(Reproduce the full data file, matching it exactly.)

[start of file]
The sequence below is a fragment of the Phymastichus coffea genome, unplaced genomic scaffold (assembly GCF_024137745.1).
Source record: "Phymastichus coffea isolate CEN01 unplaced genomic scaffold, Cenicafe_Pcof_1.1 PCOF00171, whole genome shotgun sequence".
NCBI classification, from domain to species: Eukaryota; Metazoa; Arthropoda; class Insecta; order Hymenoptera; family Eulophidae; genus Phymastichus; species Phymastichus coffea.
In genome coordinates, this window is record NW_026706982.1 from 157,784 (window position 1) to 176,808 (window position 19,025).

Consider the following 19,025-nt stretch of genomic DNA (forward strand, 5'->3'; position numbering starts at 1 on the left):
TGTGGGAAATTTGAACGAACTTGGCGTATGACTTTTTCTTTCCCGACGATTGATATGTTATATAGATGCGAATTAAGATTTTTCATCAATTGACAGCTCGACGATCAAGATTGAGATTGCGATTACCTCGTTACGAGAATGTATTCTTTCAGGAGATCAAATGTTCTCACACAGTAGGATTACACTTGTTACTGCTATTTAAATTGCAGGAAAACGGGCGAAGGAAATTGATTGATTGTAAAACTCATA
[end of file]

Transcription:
The sequence below is a fragment of the Phymastichus coffea genome, unplaced genomic scaffold (assembly GCF_024137745.1).
Source record: "Phymastichus coffea isolate CEN01 unplaced genomic scaffold, Cenicafe_Pcof_1.1 PCOF00171, whole genome shotgun sequence".
NCBI classification, from domain to species: Eukaryota; Metazoa; Arthropoda; class Insecta; order Hymenoptera; family Eulophidae; genus Phymastichus; species Phymastichus coffea.
In genome coordinates, this window is record NW_026706982.1 from 157,784 (window position 1) to 176,808 (window position 19,025).

Consider the following 19,025-nt stretch of genomic DNA (forward strand, 5'->3'; position numbering starts at 1 on the left):
TGTGGGAAATTTGAACGAACTTGGCGTATGACTTTTTCTTTCCCGACGATTGATATGTTATATAGATGCGAATTAAGATTTTTCATCAATTGACAGCTCGACGATCAAGATTGAGATTGCGATTACCTCGTTACGAGAATGTATTCTTTCAGGAGATCAAATGTTCTCACACAGTAGGATTACACTTGTTACTGCTATTTAAATTGCAGGAAAACGGGCGAAGGAAATTGATTGATTGTAAAACTCATA